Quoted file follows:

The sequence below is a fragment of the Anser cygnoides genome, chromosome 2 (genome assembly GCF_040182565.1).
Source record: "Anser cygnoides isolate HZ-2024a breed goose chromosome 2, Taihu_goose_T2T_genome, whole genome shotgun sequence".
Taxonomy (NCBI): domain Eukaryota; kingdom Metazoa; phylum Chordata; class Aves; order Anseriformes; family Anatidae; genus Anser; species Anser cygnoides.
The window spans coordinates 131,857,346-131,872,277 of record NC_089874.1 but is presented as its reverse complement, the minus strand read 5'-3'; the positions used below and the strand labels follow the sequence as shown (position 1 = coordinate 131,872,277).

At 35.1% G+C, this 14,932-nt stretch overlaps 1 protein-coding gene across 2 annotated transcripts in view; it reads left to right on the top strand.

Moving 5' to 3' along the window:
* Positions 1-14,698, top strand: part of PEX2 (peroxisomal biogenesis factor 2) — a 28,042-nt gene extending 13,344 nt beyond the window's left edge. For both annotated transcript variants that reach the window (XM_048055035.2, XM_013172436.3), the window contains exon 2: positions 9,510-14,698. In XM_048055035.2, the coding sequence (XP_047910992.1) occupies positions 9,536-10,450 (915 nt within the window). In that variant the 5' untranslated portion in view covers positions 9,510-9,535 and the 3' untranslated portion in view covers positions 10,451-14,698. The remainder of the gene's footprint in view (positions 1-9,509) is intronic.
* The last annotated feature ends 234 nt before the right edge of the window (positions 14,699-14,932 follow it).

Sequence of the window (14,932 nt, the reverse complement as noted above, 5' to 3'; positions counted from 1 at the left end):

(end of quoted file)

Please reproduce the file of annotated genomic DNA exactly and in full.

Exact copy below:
The sequence below is a fragment of the Anser cygnoides genome, chromosome 2 (genome assembly GCF_040182565.1).
Source record: "Anser cygnoides isolate HZ-2024a breed goose chromosome 2, Taihu_goose_T2T_genome, whole genome shotgun sequence".
Taxonomy (NCBI): domain Eukaryota; kingdom Metazoa; phylum Chordata; class Aves; order Anseriformes; family Anatidae; genus Anser; species Anser cygnoides.
The window spans coordinates 131,857,346-131,872,277 of record NC_089874.1 but is presented as its reverse complement, the minus strand read 5'-3'; the positions used below and the strand labels follow the sequence as shown (position 1 = coordinate 131,872,277).

At 35.1% G+C, this 14,932-nt stretch overlaps 1 protein-coding gene across 2 annotated transcripts in view; it reads left to right on the top strand.

Moving 5' to 3' along the window:
* Positions 1-14,698, top strand: part of PEX2 (peroxisomal biogenesis factor 2) — a 28,042-nt gene extending 13,344 nt beyond the window's left edge. For both annotated transcript variants that reach the window (XM_048055035.2, XM_013172436.3), the window contains exon 2: positions 9,510-14,698. In XM_048055035.2, the coding sequence (XP_047910992.1) occupies positions 9,536-10,450 (915 nt within the window). In that variant the 5' untranslated portion in view covers positions 9,510-9,535 and the 3' untranslated portion in view covers positions 10,451-14,698. The remainder of the gene's footprint in view (positions 1-9,509) is intronic.
* The last annotated feature ends 234 nt before the right edge of the window (positions 14,699-14,932 follow it).

Sequence of the window (14,932 nt, the reverse complement as noted above, 5' to 3'; positions counted from 1 at the left end):